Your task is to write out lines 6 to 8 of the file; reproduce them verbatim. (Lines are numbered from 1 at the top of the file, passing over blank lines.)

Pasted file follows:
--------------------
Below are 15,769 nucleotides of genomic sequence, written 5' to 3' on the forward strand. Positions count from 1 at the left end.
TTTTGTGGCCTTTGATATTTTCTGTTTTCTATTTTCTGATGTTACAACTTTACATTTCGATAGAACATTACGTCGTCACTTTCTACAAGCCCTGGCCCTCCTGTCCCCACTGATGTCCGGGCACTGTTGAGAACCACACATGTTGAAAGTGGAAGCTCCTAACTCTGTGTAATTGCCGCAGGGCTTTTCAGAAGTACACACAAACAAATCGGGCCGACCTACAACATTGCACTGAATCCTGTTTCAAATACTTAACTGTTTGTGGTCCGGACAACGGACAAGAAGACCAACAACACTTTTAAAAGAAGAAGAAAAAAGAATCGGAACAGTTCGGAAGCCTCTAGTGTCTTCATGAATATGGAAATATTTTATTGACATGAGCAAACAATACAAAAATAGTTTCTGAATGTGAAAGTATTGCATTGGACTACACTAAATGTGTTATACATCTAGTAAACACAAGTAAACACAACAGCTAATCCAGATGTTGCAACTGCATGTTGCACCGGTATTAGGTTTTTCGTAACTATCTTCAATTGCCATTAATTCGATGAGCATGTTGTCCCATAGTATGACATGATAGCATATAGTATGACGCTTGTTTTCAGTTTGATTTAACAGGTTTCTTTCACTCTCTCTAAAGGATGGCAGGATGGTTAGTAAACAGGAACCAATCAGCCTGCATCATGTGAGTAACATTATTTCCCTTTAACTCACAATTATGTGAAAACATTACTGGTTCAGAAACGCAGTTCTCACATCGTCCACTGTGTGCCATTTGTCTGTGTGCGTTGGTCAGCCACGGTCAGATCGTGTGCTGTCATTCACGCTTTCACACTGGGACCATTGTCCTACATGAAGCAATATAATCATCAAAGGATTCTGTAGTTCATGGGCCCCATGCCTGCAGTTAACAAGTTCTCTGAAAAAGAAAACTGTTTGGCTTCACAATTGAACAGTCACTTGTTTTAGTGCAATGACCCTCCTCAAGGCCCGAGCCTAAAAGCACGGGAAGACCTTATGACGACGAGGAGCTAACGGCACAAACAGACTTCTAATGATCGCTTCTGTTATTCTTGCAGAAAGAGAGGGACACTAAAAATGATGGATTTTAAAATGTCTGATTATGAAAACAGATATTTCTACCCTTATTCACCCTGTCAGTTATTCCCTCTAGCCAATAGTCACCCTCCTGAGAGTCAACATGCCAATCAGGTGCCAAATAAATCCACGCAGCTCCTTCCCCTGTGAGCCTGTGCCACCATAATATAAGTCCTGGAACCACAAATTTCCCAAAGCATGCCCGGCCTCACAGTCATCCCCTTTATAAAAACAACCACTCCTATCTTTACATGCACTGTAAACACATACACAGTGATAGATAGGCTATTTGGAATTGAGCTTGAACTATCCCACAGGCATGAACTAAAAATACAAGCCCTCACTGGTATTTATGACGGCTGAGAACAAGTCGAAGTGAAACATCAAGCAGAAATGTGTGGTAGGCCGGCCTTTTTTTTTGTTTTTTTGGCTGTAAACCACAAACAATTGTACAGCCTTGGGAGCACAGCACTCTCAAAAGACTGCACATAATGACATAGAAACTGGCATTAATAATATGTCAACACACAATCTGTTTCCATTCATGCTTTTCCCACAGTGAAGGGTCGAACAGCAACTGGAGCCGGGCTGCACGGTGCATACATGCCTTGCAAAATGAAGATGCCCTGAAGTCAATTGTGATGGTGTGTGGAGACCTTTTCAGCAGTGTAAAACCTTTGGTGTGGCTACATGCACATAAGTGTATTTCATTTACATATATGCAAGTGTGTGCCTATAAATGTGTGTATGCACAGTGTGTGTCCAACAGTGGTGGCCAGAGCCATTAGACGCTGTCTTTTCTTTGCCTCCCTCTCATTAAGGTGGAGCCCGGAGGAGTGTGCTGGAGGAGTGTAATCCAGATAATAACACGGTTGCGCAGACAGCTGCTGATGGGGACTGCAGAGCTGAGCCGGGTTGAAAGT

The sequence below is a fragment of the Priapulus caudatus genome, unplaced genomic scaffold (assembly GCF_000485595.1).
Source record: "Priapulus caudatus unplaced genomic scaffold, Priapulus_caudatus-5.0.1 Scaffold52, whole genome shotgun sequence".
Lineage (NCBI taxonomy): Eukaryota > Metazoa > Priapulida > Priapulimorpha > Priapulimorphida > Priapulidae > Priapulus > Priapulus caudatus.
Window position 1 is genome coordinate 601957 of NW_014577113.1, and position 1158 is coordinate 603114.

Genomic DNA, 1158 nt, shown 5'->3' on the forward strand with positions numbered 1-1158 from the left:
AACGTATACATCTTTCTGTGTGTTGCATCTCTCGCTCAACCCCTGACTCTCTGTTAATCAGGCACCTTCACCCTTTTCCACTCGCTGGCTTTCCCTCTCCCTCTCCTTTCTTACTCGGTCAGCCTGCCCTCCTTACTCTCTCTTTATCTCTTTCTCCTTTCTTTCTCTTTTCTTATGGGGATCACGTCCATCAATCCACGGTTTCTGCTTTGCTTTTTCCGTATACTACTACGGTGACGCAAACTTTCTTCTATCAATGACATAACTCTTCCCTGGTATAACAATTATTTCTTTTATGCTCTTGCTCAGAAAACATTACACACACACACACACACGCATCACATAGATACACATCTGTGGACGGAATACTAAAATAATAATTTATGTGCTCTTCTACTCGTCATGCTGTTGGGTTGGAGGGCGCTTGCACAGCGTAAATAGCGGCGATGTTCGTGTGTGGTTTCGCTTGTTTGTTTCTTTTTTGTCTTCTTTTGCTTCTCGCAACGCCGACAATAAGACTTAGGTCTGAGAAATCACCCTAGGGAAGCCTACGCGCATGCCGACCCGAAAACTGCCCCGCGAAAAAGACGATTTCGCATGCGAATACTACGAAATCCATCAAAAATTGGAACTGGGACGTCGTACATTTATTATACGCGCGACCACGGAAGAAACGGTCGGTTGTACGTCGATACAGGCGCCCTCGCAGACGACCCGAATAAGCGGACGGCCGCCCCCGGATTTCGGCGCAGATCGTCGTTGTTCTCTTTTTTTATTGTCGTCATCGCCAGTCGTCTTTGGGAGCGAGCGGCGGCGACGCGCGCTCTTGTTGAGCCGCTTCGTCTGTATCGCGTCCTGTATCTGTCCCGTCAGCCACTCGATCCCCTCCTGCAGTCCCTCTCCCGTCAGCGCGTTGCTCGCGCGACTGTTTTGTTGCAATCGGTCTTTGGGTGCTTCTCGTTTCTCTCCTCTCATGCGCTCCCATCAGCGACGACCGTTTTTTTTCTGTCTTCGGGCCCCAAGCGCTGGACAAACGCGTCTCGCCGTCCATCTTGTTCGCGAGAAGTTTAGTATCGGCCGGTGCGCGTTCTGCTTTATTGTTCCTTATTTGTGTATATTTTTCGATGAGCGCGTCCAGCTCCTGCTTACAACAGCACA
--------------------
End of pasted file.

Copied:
Window position 1 is genome coordinate 601957 of NW_014577113.1, and position 1158 is coordinate 603114.

Genomic DNA, 1158 nt, shown 5'->3' on the forward strand with positions numbered 1-1158 from the left:
AACGTATACATCTTTCTGTGTGTTGCATCTCTCGCTCAACCCCTGACTCTCTGTTAATCAGGCACCTTCACCCTTTTCCACTCGCTGGCTTTCCCTCTCCCTCTCCTTTCTTACTCGGTCAGCCTGCCCTCCTTACTCTCTCTTTATCTCTTTCTCCTTTCTTTCTCTTTTCTTATGGGGATCACGTCCATCAATCCACGGTTTCTGCTTTGCTTTTTCCGTATACTACTACGGTGACGCAAACTTTCTTCTATCAATGACATAACTCTTCCCTGGTATAACAATTATTTCTTTTATGCTCTTGCTCAGAAAACATTACACACACACACACACACGCATCACATAGATACACATCTGTGGACGGAATACTAAAATAATAATTTATGTGCTCTTCTACTCGTCATGCTGTTGGGTTGGAGGGCGCTTGCACAGCGTAAATAGCGGCGATGTTCGTGTGTGGTTTCGCTTGTTTGTTTCTTTTTTGTCTTCTTTTGCTTCTCGCAACGCCGACAATAAGACTTAGGTCTGAGAAATCACCCTAGGGAAGCCTACGCGCATGCCGACCCGAAAACTGCCCCGCGAAAAAGACGATTTCGCATGCGAATACTACGAAATCCATCAAAAATTGGAACTGGGACGTCGTACATTTATTATACGCGCGACCACGGAAGAAACGGTCGGTTGTACGTCGATACAGGCGCCCTCGCAGACGACCCGAATAAGCGGACGGCCGCCCCCGGATTTCGGCGCAGATCGTCGTTGTTCTCTTTTTTTATTGTCGTCATCGCCAGTCGTCTTTGGGAGCGAGCGGCGGCGACGCGCGCTCTTGTTGAGCCGCTTCGTCTGTATCGCGTCCTGTATCTGTCCCGTCAGCCACTCGATCCCCTCCTGCAGTCCCTCTCCCGTCAGCGCGTTGCTCGCGCGACTGTTTTGTTGCAATCGGTCTTTGGGTGCTTCTCGTTTCTCTCCTCTCATGCGCTCCCATCAGCGACGACCGTTTTTTTTCTGTCTTCGGGCCCCAAGCGCTGGACAAACGCGTCTCGCCGTCCATCTTGTTCGCGAGAAGTTTAGTATCGGCCGGTGCGCGTTCTGCTTTATTGTTCCTTATTTGTGTATATTTTTCGATGAGCGCGTCCAGCTCCTGCTTACAACAGCACA